The concept of phenomenology has various uses in the field of philosophy. The first meaning mentioned by the Royal Spanish Academy (RAE) in his dictionary alludes to the theory of phenomena.
A phenomenon, in this framework, is what a subject perceive and that therefore appears in your conscience. Phenomenology is understood to be the establishment of relationships between various empirical observations that allow generating knowledge in tune with a theory.
Phenomenology, in this case, is halfway between the theories and the experiments. It does not derive from theories directly, although it is consistent with them, and in turn presents a higher level of abstraction than experiments.
It is known as phenomenology, on the other hand, a method that the German devised Edmund husserl to access the essence of the entities through their description. In order to HusserlBy describing what is available through intuition, it is possible to capture its essence, which goes beyond consciousness itself.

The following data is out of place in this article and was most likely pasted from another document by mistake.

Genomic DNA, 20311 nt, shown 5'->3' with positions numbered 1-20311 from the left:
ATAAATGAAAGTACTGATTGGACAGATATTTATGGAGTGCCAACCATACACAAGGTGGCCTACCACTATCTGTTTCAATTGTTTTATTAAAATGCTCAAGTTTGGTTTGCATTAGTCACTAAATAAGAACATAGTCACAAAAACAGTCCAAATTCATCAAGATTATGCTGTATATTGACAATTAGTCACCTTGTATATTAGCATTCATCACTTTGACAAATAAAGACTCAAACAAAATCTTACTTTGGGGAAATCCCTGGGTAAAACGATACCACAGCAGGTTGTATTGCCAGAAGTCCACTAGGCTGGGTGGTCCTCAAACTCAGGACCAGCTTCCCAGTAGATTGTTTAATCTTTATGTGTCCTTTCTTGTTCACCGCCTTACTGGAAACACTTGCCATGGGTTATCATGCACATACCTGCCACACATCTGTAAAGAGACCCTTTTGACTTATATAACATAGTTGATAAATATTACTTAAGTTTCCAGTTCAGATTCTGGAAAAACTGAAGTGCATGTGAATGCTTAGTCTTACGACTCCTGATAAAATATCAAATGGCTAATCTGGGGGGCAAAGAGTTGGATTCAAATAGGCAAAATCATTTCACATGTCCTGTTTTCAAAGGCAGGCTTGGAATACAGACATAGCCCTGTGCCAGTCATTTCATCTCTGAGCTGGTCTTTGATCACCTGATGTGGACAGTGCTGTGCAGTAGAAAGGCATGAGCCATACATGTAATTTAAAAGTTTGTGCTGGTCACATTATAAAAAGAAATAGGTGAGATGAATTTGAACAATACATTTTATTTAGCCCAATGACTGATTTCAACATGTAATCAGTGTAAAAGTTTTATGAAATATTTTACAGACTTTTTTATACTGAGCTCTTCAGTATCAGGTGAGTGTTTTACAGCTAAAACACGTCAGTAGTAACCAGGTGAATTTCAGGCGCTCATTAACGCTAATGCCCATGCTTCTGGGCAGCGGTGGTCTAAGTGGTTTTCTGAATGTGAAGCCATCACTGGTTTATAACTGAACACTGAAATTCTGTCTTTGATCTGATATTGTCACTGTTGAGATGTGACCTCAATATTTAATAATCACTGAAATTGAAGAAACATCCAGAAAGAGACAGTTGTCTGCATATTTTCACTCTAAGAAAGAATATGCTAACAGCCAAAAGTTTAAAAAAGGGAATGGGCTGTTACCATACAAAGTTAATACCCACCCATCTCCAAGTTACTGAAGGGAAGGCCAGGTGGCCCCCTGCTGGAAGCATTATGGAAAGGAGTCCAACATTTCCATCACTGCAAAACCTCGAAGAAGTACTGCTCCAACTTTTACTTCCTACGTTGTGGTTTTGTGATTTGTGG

The phenomenology of Husserl, known as transcendental phenomenology, seeks to expose how reality is presented in the subjectivity of people. For this, it aims to discover and detail what its essential structures are.
The notion of phenomenology also appears in the construction site from another German philosopher: Friedrich Hegel. According to Hegel, phenomenology is the spiritual dialectic that makes it possible to achieve absolute knowledge starting from sensible knowledge.
This phenomenology supposes that, knowing the phenomena in full, one can build a conscience of the absolute truth. In fact, Hegel presented the foundations of the absolute idealism in a job titled “Phenomenology of the spirit”.